Parents are often concerned with ‘lumps and bumps’ that appear in the mouths of children. It is important to distinguish the normal clinical appearance of the intraoral tissues in children from gingivitis, periodontal abnormalities, and oral lesions. Recognizing early primary tooth mobility or early primary tooth loss is critical because these dental findings may be indicative of a severe underlying medical illness. Some of the most commonly occurring pathologies are discussed below.
Dental Caries: As one of the most prevalent chronic childhood diseases, dental caries, most manifested as Early Childhood Caries (ECC), is the most frequent cause to seek dental care for a child. The high incidence of Caries in kids is attributed to poor diet habits and oral hygiene, along with the anatomical characteristics of deciduous teeth. Preventive and prophylactic treatments such as topical fluoride applications are recommended shortly after the eruption of permanent teeth. Depending on the extensiveness and severity of the decay, treatment can vary from simple fillings to pulp therapy to extraction.
Pulp Polyp: Chronic Hyperplastic Pulpitis also known as pulp polyp is a vascular condition of the pulp that usually takes place in open carious lesions that is devoid of intrapulpal pressure thereby asserting itself as a mild, non-painful, pulpal condition. It is usually seen more in children than in adults, due to rampant caries occurrence and the wide apices of the roots which bring in ample blood supply. Clinically, it is usually seen as a reddish lobule/mass filling the pulp chamber, the origin of which is not from the surrounding periodontal tissues and is responsive to pulp vitality tests. The treatment plan comprises of extraction of the tooth when it occurs in deciduous dentition or pulp therapy in permanent dentition.
Radicular Cyst: Radicular cyst is an inflammatory jaw cyst originating from epithelial remnants of the periodontal ligament because of inflammation that is generally a consequence of pulpal necrosis. Caries is the primary etiological factor in primary dentition. They also arise from traumatic injuries to the primary teeth. The swellings are usually asymptomatic until secondarily infected. Extraction or endodontic treatment of the affected tooth is required when clinical and radiographic characteristics indicate a periapical inflammatory lesion. The normal treatments for radicular cysts include total enucleation in the case of small lesions, marsupialization for decompression of larger cysts or a combination of the two techniques.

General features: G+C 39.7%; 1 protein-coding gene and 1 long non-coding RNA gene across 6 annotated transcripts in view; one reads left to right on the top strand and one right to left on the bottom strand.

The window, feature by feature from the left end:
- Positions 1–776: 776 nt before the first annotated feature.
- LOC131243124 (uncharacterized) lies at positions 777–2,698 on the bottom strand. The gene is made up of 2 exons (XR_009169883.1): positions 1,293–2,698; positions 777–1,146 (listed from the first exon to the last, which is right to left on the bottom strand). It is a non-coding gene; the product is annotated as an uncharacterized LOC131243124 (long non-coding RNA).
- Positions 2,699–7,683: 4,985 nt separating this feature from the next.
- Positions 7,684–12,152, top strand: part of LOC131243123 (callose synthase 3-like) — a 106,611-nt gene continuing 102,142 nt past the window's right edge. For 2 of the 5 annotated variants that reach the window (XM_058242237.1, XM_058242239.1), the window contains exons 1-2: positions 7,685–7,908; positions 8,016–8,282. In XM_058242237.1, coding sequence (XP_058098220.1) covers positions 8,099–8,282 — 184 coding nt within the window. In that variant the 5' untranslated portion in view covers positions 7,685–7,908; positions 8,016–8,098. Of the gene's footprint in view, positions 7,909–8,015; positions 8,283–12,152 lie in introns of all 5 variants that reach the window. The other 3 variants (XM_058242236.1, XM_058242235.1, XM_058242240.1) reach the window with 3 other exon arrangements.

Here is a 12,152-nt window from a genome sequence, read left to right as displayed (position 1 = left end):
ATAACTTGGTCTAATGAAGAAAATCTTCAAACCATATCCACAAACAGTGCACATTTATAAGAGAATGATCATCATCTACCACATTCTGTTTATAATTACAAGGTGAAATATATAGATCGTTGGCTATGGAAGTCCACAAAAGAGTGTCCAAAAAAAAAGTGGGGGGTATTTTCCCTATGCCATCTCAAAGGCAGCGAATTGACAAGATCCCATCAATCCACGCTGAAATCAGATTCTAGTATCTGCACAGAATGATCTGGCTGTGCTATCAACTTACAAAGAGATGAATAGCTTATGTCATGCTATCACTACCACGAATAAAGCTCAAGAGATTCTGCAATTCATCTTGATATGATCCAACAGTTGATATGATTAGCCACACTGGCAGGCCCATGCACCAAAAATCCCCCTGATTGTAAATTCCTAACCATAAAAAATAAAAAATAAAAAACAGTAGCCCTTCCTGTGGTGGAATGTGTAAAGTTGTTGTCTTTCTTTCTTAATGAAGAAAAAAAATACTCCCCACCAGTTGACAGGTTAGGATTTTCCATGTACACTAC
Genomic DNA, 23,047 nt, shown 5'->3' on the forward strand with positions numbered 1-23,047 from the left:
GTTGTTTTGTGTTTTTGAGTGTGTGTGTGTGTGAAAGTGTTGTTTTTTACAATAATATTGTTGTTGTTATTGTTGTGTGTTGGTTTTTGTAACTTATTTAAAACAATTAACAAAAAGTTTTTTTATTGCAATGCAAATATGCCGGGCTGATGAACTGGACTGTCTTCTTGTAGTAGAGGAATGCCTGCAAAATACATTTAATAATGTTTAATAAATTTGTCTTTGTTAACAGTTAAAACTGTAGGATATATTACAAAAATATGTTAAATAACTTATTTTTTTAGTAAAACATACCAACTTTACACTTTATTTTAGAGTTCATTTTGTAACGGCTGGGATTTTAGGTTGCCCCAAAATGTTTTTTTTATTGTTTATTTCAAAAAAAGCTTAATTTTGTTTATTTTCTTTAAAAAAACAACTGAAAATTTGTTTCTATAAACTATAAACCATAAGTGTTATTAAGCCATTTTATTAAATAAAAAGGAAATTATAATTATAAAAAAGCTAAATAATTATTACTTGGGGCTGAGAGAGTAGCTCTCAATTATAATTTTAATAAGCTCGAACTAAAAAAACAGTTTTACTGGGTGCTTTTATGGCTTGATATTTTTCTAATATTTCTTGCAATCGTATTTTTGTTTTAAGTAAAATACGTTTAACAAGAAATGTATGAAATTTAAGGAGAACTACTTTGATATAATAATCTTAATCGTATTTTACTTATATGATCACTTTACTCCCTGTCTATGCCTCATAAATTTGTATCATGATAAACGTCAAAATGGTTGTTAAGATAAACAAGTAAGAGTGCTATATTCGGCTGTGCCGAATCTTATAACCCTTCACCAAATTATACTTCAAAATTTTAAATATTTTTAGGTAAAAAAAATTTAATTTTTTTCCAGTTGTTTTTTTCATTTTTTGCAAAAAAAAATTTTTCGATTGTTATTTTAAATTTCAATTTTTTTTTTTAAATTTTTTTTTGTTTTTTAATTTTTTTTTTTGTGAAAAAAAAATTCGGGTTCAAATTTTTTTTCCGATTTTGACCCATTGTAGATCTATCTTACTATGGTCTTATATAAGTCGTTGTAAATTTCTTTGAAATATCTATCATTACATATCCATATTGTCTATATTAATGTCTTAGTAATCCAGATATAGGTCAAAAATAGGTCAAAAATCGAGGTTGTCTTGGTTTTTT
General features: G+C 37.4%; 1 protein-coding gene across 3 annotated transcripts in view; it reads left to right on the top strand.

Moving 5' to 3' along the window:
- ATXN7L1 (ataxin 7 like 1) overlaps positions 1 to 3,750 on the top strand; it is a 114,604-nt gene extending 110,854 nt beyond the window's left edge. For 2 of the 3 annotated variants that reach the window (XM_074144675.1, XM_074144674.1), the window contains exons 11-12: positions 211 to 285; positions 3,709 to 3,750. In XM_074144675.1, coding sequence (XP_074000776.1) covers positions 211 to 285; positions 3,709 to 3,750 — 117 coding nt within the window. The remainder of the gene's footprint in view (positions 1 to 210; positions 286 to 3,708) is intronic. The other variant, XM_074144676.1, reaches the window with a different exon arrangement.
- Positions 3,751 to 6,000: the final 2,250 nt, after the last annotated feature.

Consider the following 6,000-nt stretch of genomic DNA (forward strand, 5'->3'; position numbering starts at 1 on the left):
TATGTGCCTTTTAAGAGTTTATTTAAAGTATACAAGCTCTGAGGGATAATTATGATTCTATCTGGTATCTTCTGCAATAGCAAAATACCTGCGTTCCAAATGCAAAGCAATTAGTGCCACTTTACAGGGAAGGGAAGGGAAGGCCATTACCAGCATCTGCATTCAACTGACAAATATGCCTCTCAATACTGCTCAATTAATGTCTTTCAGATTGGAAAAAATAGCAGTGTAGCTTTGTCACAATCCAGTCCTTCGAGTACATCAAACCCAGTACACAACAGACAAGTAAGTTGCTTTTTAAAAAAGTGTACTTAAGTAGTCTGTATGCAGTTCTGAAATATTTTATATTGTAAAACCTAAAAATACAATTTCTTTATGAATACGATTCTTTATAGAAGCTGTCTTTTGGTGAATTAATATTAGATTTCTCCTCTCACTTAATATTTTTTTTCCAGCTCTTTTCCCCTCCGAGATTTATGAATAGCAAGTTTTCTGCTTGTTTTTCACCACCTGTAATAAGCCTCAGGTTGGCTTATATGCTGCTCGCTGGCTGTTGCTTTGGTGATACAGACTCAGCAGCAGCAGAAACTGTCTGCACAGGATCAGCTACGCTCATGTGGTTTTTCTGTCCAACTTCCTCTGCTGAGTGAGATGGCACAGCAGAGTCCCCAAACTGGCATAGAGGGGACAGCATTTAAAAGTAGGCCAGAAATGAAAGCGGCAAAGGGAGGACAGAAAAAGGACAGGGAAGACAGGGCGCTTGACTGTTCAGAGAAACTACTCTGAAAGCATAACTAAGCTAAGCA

Eruption Cyst: Eruption Cysts are associated with erupting primary and permanent teeth. They present as dome-shaped soft-tissue lesions overlying any erupting tooth in children. The eruption cyst results from fluid accumulation within the follicular space of an erupting tooth. When the fluid in the cyst is mixed with blood, the cyst is referred to as eruption hematoma. No treatment is needed because the tooth erupts through the lesion, which disappears spontaneously.
Ankyloglossia: Ankyloglossia or ‘tongue-tie’ is a common congenital condition characterized by an abnormally short lingual frenum and the inability to extend the tongue. The frenum may lengthen with growth to produce normal function. If the extent of the ankyloglossia is severe, speech may be affected, mandating speech therapy or surgical correction.
If a child can extend his/her tongue sufficiently far enough to the lower lip, then a frenectomy is usually not indicated.
Mucocele: Mucocele is a common lesion of the oral cavity and may be classified as a mucous extravasation cyst or mucous retention cyst. It is seen commonly in children due to constant irritation (like Lip/cheek biting). On clinical presentation, mucocele appears as an asymptomatic nodule, in pink or bluish color, and the size may vary, usually involving the lip, cheek, tongue, palate, and floor of the mouth. Conventional treatment of mucocele is excision by electrosurgery or scalpel, which included the associated overlying mucosa and glandular tissue down to the muscle layer. Vaporization by carbon dioxide (CO2) laser and cryosurgery is also done.
Do visit the Department of Oral Pathology & Microbiology, Yenepoya Dental College under the Yenepoya (Deemed to be University) for a complete oral assessment.
It was established in the year 1992, with its robust alumni of 3000 Undergraduates and 67 Postgraduates students and research scholars have many accolades and achievements to its credit. It strives to provide state of art Oral diagnostics and Molecular Pathology while excelling in research activities and instilling a holistic approach in dental education among students. Department contributes its expertise in fostering interdisciplinary collaboration and providing exemplary education and scientific research.
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